The following examples present conclusions reached by most users of the Historical-Critical Method:

The first twelve chapters of Genesis are not historical narratives but rather present a collection of ancient religious myths. Moses did not write the Pentateuch. None of the Gospels were written by apostles or under their supervision (e.g., Mark and Luke). Many higher-critical practitioners believe that most of the reported miracles of Jesus including his bodily resurrection are not historical. Instead, they should be understood to be post-apostolic mythic stories to illustrate elements of religious understanding about Jesus by segments of the early Christian community. Paul only wrote some of the epistles ascribed to him and none of the catholic epistles (I, II Peter, I, II, III John) were written by apostles or during their lifetime.

What should we make of the use of Higher Criticism? It is impossible for a church body to both embrace the Historical-Critical Method of biblical interpretation and sustain a commitment to historic Christianity. If the biblical narratives are not reliable when they report what has been observed to be God's actions in human history, why should they be believed when the biblical writers describe their significance for us in terms of sin and grace? If the Creation and Fall narratives in Genesis 1-3 are simply adapted pagan myths, why should we believe that our parents were originally created in the image of God but then corrupted by sin by the disobedience of a real Adam and Eve? And, if the reports of Christ's bodily resurrection are simply mistaken illusions or fabricated stories, why should we believe that the cross was a triumph over sin and death and that in Christ we can share in that victory? As St. Paul has concluded, "If Christ be not raised, your faith is futile and you are still in your sins" (1 Cor. 15:17).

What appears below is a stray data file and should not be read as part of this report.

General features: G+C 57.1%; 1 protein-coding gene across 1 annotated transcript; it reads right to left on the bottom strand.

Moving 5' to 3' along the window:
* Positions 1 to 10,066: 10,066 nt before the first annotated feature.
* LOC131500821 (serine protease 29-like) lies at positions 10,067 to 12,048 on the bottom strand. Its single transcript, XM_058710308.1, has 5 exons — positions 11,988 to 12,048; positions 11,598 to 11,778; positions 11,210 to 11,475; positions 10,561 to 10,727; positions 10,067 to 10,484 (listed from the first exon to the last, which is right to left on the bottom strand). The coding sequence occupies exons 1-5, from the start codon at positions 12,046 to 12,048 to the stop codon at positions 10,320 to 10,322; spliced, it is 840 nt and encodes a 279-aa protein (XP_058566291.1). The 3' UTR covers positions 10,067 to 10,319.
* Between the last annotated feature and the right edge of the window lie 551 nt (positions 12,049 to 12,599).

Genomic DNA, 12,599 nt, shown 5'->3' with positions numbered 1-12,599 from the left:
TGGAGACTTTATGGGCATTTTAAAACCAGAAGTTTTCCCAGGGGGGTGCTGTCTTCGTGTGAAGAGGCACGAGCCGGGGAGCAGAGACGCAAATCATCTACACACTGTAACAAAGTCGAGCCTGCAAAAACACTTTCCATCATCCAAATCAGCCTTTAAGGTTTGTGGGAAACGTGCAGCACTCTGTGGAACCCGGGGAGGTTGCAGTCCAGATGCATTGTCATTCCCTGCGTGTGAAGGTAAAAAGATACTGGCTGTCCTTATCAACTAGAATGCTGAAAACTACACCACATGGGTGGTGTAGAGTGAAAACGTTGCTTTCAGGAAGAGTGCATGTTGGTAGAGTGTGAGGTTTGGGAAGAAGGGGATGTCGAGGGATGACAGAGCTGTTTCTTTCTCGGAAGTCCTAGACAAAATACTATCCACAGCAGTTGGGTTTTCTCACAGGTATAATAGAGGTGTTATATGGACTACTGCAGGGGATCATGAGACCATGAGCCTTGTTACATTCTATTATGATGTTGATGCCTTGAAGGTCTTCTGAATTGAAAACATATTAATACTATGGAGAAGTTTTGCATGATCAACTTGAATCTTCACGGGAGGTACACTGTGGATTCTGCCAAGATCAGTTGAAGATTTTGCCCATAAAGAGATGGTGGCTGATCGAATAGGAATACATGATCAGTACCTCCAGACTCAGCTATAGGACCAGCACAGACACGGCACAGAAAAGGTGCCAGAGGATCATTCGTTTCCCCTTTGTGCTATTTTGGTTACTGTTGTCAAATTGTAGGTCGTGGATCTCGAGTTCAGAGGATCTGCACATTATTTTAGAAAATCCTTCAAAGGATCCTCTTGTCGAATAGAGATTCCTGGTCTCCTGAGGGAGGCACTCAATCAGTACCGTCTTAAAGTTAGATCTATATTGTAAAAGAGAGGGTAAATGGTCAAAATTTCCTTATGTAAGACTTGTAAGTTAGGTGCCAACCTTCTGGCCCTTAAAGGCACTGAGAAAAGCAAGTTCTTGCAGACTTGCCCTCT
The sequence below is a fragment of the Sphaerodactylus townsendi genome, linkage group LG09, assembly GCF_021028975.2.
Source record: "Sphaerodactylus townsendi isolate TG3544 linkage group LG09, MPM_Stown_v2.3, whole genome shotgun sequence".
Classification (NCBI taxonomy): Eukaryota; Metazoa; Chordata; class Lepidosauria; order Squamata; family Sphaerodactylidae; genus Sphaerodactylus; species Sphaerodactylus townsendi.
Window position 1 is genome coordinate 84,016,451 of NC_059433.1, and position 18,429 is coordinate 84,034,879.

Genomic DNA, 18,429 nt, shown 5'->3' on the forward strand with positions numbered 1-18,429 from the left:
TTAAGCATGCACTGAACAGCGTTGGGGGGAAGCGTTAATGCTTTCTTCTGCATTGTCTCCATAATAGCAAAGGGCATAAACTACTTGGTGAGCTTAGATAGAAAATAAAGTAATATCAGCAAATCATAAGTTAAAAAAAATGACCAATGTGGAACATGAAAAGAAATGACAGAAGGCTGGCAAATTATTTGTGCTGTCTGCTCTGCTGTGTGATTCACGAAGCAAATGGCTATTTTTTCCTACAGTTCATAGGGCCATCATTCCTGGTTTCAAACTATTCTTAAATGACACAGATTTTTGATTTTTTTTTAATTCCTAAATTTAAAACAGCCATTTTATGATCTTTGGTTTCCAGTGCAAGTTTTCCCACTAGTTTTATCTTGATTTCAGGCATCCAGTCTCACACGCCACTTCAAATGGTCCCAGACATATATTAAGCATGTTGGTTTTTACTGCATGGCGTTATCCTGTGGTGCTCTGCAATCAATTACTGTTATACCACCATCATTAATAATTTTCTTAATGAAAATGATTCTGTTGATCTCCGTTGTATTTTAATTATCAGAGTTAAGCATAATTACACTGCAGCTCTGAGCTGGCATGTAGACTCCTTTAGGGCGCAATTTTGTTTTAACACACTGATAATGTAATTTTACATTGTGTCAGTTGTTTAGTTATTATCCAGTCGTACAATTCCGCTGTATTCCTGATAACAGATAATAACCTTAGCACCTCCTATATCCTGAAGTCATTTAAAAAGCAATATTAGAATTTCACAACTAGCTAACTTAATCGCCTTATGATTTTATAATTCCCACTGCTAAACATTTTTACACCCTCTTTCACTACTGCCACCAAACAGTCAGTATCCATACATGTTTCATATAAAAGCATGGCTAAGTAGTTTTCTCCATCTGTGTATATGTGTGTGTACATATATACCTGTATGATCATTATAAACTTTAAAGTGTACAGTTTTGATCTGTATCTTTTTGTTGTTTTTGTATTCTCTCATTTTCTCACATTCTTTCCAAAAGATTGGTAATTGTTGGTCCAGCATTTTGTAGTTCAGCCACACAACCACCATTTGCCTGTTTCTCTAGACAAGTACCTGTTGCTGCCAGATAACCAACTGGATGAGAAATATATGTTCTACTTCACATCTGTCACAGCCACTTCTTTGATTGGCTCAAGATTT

If the reports of Christ’s bodily resurrection are simply fabricated stories, why should we believe that the cross was a triumph over sin and death?
— Steven Hein

Where Higher-Criticism has taken over the leadership and seminary education of major American denominations over the past 125 years, commitment to the historic Christian Gospel and the righteousness of Christ have been lost. They have given way to a plethora of religious and secular perspectives of a do-it-yourself spirituality and religious life as they have become popular in ever-changing contemporary culture.

What is encouraging for defenders of the Gospel and the integrity of the biblical documents is the fact that the anti-supernatural assumptions of the Enlightenment Era have largely been discredited. In addition, archeological discoveries and extra-biblical materials continue to vindicate the biblical record of persons, places, and events. These discoveries have been enlisted by Christian apologists for a compelling defense of the biblical writers and the Gospel they proclaim.

Dr. Steven A. Hein currently serves as Director of The Concordia Institute for Christian Studies, an organization that offers auxiliary educational services to pastors and church gatherings across the country and in West Africa. He also serves as an affiliate professor at The Institute of Lutheran Theology and Colorado Christian University.